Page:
Capital's screams of agony are laughable, as the top tier of capital has added trillions in wealth at the expense of the bottom 99.5%. The wealth of the few has metastasized into hyper-wealth--$100 million yachts and villas barely scratch the surface of the billions gained by gaming financialization and the Federal Reserve's financial fentanyl.

Although nobody benefiting from the Fed's financial fentanyl seems to have noticed, hyper-wealth has extinguished democracy and destabilized the economy and society. With trillions gushing into the wealthiest families and corporate insiders, "democracy" has been reduced to an invitation-only auction of political favors.

If you didn't get your desired favors, then increase your bid. Big Pharma, the "defense" (heh) industry, Higher Education, Big Ag, Big Tech, et al. are all willing to pony up millions in bribes--oops, I mean "donations"-- to multi-millionaire politicos profiting from insider trading (cough, Pelosi, cough). Revolving doors ensure the right people get fat speaking fees, cushy do-nothing slots in philanthro-capitalist foundations, etc.

The decay caused by hyper-wealth is systemic: the moral decay of a thoroughly corrupted "leadership," a sham facade of "democracy" (vote for whomever you want, the ownership of power doesn't change), an economy dominated by profiteering cartels and quasi-monopolies, a class system in which privilege is hidden in plain sight, a society of haves who have broken the rungs of the social-mobility ladder, leaving the have-nots unaffordable housing, unaffordable higher education, unaffordable healthcare, unaffordable childcare, etc., all to be paid out of wages that have lost purchasing power for decades and continue to lose ground as "transitory" inflation is embedded in essentials and fripperies alike.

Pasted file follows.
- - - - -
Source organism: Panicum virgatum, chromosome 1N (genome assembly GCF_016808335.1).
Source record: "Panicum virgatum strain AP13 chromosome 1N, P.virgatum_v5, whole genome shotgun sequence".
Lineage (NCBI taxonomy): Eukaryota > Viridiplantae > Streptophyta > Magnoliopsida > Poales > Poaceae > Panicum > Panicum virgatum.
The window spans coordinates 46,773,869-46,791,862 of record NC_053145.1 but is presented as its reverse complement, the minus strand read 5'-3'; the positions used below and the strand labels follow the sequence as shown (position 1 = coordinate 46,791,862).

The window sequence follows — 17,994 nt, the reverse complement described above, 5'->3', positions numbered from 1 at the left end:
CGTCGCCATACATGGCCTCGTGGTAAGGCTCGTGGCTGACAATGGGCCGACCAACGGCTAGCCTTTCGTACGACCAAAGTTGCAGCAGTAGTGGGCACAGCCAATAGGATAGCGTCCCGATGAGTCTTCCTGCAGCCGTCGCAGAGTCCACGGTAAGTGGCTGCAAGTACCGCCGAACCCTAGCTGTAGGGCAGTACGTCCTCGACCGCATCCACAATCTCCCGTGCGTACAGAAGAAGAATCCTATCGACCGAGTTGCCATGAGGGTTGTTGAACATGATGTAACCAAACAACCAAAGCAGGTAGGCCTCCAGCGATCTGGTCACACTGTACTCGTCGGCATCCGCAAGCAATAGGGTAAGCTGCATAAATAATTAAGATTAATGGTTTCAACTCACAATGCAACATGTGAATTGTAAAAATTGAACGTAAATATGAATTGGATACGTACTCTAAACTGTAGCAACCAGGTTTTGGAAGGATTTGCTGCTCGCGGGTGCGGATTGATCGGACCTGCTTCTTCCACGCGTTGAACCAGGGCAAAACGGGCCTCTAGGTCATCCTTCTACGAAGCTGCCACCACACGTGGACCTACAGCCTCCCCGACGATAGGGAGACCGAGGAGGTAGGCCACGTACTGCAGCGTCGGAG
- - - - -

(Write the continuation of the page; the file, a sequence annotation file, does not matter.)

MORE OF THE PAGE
Meanwhile, back in the wintry real world, everyone facing a dime in higher costs is jacking up their price by a dollar. "Inflation" is a handy cover for jacking up prices just to see how much the panic-hoarding, desperate consumer will pay: hmm, a used truck costs more than a new truck cost two years ago? I'll take it! A mattress-in-a-box has doubled in price? I'll take it! A fast-food burger is now 50% more? Give me four, and charge it to my credit card.

Oh, but wait--everything is being fixed by speculative bubbles that enrich everyone who bought assets long ago. That's obviously a solution that benefits everyone, right? So the newly enriched can buy overvalued assets from other newly enriched, all funded by the Fed's financial fentanyl.